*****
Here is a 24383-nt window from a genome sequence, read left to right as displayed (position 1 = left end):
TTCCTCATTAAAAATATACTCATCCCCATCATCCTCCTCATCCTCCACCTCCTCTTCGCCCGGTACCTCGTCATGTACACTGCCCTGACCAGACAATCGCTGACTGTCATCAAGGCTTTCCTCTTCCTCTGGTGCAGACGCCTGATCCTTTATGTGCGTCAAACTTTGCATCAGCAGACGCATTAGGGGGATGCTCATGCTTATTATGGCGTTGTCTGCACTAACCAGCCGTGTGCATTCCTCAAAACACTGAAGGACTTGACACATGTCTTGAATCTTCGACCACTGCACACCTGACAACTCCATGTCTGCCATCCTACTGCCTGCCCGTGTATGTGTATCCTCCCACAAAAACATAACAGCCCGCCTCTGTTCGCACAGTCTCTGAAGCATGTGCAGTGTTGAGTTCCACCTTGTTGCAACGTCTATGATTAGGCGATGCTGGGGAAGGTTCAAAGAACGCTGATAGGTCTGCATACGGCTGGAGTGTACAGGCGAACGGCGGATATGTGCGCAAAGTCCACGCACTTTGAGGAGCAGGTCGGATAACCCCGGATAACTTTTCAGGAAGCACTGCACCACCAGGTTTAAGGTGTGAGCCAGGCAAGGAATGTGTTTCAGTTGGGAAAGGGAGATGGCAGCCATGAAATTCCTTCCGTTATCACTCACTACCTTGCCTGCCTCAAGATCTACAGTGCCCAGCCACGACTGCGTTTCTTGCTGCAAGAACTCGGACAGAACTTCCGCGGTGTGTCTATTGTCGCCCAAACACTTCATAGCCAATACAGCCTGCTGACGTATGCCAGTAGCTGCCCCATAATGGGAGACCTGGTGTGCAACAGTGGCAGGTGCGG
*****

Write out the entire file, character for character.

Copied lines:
Here is a 24383-nt window from a genome sequence, read left to right as displayed (position 1 = left end):
TTCCTCATTAAAAATATACTCATCCCCATCATCCTCCTCATCCTCCACCTCCTCTTCGCCCGGTACCTCGTCATGTACACTGCCCTGACCAGACAATCGCTGACTGTCATCAAGGCTTTCCTCTTCCTCTGGTGCAGACGCCTGATCCTTTATGTGCGTCAAACTTTGCATCAGCAGACGCATTAGGGGGATGCTCATGCTTATTATGGCGTTGTCTGCACTAACCAGCCGTGTGCATTCCTCAAAACACTGAAGGACTTGACACATGTCTTGAATCTTCGACCACTGCACACCTGACAACTCCATGTCTGCCATCCTACTGCCTGCCCGTGTATGTGTATCCTCCCACAAAAACATAACAGCCCGCCTCTGTTCGCACAGTCTCTGAAGCATGTGCAGTGTTGAGTTCCACCTTGTTGCAACGTCTATGATTAGGCGATGCTGGGGAAGGTTCAAAGAACGCTGATAGGTCTGCATACGGCTGGAGTGTACAGGCGAACGGCGGATATGTGCGCAAAGTCCACGCACTTTGAGGAGCAGGTCGGATAACCCCGGATAACTTTTCAGGAAGCACTGCACCACCAGGTTTAAGGTGTGAGCCAGGCAAGGAATGTGTTTCAGTTGGGAAAGGGAGATGGCAGCCATGAAATTCCTTCCGTTATCACTCACTACCTTGCCTGCCTCAAGATCTACAGTGCCCAGCCACGACTGCGTTTCTTGCTGCAAGAACTCGGACAGAACTTCCGCGGTGTGTCTATTGTCGCCCAAACACTTCATAGCCAATACAGCCTGCTGACGTATGCCAGTAGCTGCCCCATAATGGGAGACCTGGTGTGCAACAGTGGCAGGTGCGG